When thinking about the Social Determinants of Health, one would assume Loneliness should be front and center. Yet, the Social Determinants of Health do not specifically mention loneliness. In the following article we will define what loneliness is, the risks associated with loneliness, major causes, and how to combat loneliness for yourself or your patients.
What is Loneliness?
Emily Dickinson called loneliness “the horror not to be surveyed,” If anyone knew about loneliness, it would be Emily Dickinson.
Robin Williams once said: “I used to think the worst thing in life was to end up all alone. It’s not. The worst thing in life is to end up with people who make you feel all alone.”
These two quotes provide insights into loneliness and how the lonely perceive it. Loneliness corresponds to a discrepancy between an individual’s preferred and actual social relations. This discrepancy leads to the negative experience of feeling alone and/or the distress and unease of feeling socially isolated even when among family or friends. This definition underscores the fact that feeling alone or lonely does not necessarily mean being alone, nor does being alone necessarily mean feeling lonely.
Social isolation denotes few social connections or interactions, whereas loneliness involves the subjective perception of isolation – the discrepancy between one’s desired and actual level of social connection. Our social relationships are widely considered crucial to emotional wellbeing; however, the possibility that social connection may be a biological need, vital to physical wellbeing and even survival, is commonly unrecognized.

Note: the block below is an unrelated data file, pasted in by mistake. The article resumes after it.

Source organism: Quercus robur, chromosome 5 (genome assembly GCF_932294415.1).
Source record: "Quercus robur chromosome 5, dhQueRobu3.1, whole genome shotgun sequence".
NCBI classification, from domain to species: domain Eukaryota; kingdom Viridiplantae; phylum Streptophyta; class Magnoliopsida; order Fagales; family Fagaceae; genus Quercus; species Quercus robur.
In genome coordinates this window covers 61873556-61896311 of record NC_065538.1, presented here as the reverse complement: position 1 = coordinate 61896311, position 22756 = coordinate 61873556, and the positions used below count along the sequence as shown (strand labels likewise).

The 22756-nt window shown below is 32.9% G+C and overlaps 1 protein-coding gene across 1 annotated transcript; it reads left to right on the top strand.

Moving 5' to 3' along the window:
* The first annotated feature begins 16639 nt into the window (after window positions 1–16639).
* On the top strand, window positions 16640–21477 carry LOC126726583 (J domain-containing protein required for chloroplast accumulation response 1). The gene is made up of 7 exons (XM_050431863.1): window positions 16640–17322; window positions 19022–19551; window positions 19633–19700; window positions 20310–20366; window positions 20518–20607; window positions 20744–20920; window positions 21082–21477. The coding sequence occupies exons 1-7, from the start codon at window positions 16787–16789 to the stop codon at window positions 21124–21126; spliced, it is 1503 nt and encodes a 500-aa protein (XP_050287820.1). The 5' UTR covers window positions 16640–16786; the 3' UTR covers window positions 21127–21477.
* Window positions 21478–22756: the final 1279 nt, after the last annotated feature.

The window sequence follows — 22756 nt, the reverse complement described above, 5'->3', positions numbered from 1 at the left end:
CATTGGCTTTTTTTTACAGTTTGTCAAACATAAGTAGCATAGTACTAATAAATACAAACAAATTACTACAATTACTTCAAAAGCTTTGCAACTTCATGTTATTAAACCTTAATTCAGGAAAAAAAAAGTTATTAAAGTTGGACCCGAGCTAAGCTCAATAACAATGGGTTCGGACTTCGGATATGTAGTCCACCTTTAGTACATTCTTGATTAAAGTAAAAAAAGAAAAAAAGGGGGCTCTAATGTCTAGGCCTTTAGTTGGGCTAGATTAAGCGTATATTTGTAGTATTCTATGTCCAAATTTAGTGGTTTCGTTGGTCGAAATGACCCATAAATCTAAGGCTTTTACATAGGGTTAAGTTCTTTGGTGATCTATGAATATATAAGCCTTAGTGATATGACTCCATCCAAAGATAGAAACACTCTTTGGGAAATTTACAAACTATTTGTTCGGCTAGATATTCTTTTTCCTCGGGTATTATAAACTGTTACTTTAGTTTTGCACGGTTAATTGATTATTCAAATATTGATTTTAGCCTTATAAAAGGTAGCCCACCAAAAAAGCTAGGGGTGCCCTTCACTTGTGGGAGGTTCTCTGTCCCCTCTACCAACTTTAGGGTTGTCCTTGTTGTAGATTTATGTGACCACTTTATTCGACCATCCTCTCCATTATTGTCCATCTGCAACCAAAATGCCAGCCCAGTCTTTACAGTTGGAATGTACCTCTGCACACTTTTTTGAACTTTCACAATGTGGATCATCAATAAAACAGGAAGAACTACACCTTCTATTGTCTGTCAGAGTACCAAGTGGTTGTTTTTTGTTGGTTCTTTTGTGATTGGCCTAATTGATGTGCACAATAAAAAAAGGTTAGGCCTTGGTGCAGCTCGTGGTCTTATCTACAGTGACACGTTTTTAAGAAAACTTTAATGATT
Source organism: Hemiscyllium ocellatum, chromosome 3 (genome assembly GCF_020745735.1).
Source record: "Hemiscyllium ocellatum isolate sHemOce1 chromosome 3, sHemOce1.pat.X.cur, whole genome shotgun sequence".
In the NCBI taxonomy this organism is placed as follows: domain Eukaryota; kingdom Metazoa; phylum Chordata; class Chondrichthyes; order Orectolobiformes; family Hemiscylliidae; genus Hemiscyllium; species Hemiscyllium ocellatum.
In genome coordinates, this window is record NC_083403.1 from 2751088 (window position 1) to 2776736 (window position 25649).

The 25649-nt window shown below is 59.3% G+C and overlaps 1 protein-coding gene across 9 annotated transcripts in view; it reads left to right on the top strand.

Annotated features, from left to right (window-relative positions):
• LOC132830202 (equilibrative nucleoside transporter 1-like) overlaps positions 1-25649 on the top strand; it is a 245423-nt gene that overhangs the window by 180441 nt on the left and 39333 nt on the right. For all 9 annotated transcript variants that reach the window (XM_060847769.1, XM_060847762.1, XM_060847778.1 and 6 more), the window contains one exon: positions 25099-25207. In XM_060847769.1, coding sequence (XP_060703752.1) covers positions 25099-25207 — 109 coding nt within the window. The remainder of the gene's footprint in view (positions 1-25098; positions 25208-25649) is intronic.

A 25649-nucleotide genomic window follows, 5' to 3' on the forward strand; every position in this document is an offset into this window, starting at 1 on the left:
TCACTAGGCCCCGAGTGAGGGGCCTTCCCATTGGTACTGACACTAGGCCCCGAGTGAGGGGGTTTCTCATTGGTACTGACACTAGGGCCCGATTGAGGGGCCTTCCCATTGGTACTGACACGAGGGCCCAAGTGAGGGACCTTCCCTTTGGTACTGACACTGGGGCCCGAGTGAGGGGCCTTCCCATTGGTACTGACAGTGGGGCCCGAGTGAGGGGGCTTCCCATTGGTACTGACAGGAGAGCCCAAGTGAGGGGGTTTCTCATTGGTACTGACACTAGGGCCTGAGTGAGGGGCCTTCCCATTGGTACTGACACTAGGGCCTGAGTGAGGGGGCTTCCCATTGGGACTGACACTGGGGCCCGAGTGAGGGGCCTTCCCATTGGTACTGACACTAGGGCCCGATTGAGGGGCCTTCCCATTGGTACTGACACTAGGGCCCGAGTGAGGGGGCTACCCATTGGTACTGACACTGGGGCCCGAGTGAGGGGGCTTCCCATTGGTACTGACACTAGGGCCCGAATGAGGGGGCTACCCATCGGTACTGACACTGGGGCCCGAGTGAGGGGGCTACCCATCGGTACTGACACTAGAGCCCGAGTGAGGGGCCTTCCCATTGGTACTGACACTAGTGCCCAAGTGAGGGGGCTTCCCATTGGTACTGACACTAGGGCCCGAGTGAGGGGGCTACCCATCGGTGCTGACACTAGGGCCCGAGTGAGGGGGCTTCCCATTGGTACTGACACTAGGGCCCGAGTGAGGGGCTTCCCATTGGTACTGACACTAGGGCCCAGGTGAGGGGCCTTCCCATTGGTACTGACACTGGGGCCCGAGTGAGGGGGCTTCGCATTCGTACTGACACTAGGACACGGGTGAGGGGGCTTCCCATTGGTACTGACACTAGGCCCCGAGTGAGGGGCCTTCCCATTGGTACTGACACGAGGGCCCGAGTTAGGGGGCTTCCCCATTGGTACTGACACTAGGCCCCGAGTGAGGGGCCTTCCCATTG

Loneliness is different from being alone. Being alone refers to the objective state of social isolation when people have no or only a limited number of contacts with others. In contrast, loneliness is defined as “perceived social isolation,” emphasizing its subjectivity. At least a third of people studied before COVID 19 expressed feelings associated with loneliness. That number has risen to almost 40% as a result of COVID 19.
The Risks Associated with Loneliness
Loneliness can contribute to a constellation of physical and psychiatric dysfunctions and or psychosocial risk factors, including depression, alcoholism, suicidal thoughts, aggressive behaviors, social anxiety, and impulsivity. In addition, loneliness is a risk factor for cognitive decline and the progression of Alzheimer’s Disease, recurrent stroke, obesity, increased vascular resistance, elevated blood pressure, abnormal ratios of circulating white blood cells, smoking, physical inactivity, high blood pressure